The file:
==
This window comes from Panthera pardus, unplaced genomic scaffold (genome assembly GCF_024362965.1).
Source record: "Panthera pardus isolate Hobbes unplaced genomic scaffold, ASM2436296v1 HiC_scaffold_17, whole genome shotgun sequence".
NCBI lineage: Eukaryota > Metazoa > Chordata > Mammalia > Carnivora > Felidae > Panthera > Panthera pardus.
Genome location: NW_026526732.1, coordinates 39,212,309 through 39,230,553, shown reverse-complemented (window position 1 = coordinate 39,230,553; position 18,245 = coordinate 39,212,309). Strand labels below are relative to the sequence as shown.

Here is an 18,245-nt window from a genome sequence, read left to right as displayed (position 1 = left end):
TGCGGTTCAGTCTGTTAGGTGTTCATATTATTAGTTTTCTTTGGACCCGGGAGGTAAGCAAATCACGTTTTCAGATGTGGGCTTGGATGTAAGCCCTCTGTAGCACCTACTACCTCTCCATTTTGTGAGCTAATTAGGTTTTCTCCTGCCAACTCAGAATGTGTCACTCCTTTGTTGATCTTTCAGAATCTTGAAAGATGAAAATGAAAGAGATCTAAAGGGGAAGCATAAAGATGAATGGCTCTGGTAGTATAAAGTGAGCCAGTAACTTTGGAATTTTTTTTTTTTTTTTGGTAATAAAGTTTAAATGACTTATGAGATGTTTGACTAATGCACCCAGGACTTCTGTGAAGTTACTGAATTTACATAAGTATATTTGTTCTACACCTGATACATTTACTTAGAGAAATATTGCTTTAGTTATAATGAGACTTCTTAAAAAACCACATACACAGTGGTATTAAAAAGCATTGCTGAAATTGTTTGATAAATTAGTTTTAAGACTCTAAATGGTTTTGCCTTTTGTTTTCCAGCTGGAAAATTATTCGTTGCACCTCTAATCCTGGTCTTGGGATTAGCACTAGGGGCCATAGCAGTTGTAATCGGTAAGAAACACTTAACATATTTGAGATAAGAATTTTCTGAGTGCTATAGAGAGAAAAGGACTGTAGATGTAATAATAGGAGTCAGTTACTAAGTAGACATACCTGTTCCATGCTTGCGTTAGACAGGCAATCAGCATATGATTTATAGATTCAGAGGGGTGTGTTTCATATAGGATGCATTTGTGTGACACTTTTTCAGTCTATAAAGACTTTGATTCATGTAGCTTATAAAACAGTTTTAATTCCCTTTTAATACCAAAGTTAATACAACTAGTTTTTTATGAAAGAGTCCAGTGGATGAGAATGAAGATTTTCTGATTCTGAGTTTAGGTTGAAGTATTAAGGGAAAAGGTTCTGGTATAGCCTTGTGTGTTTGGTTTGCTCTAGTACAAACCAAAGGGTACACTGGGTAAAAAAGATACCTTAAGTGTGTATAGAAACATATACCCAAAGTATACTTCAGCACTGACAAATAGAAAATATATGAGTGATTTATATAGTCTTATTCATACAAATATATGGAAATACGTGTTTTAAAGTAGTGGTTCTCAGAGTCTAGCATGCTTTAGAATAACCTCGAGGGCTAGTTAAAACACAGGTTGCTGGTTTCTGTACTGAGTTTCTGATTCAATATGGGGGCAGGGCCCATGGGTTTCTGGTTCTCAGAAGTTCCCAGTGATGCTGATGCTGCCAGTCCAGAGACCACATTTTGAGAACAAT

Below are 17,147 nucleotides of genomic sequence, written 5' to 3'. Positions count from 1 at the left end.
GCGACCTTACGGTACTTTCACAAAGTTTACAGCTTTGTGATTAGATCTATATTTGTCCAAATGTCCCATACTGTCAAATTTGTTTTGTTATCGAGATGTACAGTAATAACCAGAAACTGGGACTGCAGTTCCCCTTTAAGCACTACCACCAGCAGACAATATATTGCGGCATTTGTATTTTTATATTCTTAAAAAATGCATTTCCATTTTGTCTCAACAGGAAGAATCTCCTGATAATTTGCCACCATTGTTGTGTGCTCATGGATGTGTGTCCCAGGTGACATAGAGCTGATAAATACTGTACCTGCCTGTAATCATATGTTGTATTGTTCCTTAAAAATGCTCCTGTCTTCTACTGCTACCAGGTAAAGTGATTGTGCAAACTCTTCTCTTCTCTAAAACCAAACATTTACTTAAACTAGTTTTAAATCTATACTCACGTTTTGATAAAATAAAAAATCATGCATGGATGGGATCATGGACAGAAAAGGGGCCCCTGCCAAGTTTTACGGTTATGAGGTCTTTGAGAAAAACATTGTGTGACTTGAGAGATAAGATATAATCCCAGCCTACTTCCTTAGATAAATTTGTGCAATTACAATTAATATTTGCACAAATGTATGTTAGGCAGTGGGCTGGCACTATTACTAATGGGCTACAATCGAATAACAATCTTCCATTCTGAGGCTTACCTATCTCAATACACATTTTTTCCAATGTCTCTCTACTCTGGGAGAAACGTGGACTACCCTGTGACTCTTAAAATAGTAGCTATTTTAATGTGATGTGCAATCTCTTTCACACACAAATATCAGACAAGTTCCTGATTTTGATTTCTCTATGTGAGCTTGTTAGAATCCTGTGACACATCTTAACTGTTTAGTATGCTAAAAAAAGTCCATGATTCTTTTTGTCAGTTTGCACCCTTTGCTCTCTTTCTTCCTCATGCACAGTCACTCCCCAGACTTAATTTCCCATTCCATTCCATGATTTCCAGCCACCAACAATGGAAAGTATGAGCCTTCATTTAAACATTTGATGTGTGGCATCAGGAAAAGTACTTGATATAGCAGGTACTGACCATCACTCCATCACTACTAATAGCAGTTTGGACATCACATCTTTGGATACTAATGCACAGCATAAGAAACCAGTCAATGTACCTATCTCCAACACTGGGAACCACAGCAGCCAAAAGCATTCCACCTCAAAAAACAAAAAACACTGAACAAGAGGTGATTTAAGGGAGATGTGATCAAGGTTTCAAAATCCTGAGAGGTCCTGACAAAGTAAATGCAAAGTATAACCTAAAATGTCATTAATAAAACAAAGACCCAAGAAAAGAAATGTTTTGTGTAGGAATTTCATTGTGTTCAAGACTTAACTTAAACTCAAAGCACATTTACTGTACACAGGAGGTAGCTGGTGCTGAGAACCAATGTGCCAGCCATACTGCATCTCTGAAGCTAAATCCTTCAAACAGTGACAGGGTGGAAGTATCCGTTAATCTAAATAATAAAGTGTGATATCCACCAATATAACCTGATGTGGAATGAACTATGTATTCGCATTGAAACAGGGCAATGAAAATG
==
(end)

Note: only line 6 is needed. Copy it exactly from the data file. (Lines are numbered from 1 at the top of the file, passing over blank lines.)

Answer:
TGCGGTTCAGTCTGTTAGGTGTTCATATTATTAGTTTTCTTTGGACCCGGGAGGTAAGCAAATCACGTTTTCAGATGTGGGCTTGGATGTAAGCCCTCTGTAGCACCTACTACCTCTCCATTTTGTGAGCTAATTAGGTTTTCTCCTGCCAACTCAGAATGTGTCACTCCTTTGTTGATCTTTCAGAATCTTGAAAGATGAAAATGAAAGAGATCTAAAGGGGAAGCATAAAGATGAATGGCTCTGGTAGTATAAAGTGAGCCAGTAACTTTGGAATTTTTTTTTTTTTTTTGGTAATAAAGTTTAAATGACTTATGAGATGTTTGACTAATGCACCCAGGACTTCTGTGAAGTTACTGAATTTACATAAGTATATTTGTTCTACACCTGATACATTTACTTAGAGAAATATTGCTTTAGTTATAATGAGACTTCTTAAAAAACCACATACACAGTGGTATTAAAAAGCATTGCTGAAATTGTTTGATAAATTAGTTTTAAGACTCTAAATGGTTTTGCCTTTTGTTTTCCAGCTGGAAAATTATTCGTTGCACCTCTAATCCTGGTCTTGGGATTAGCACTAGGGGCCATAGCAGTTGTAATCGGTAAGAAACACTTAACATATTTGAGATAAGAATTTTCTGAGTGCTATAGAGAGAAAAGGACTGTAGATGTAATAATAGGAGTCAGTTACTAAGTAGACATACCTGTTCCATGCTTGCGTTAGACAGGCAATCAGCATATGATTTATAGATTCAGAGGGGTGTGTTTCATATAGGATGCATTTGTGTGACACTTTTTCAGTCTATAAAGACTTTGATTCATGTAGCTTATAAAACAGTTTTAATTCCCTTTTAATACCAAAGTTAATACAACTAGTTTTTTATGAAAGAGTCCAGTGGATGAGAATGAAGATTTTCTGATTCTGAGTTTAGGTTGAAGTATTAAGGGAAAAGGTTCTGGTATAGCCTTGTGTGTTTGGTTTGCTCTAGTACAAACCAAAGGGTACACTGGGTAAAAAAGATACCTTAAGTGTGTATAGAAACATATACCCAAAGTATACTTCAGCACTGACAAATAGAAAATATATGAGTGATTTATATAGTCTTATTCATACAAATATATGGAAATACGTGTTTTAAAGTAGTGGTTCTCAGAGTCTAGCATGCTTTAGAATAACCTCGAGGGCTAGTTAAAACACAGGTTGCTGGTTTCTGTACTGAGTTTCTGATTCAATATGGGGGCAGGGCCCATGGGTTTCTGGTTCTCAGAAGTTCCCAGTGATGCTGATGCTGCCAGTCCAGAGACCACATTTTGAGAACAAT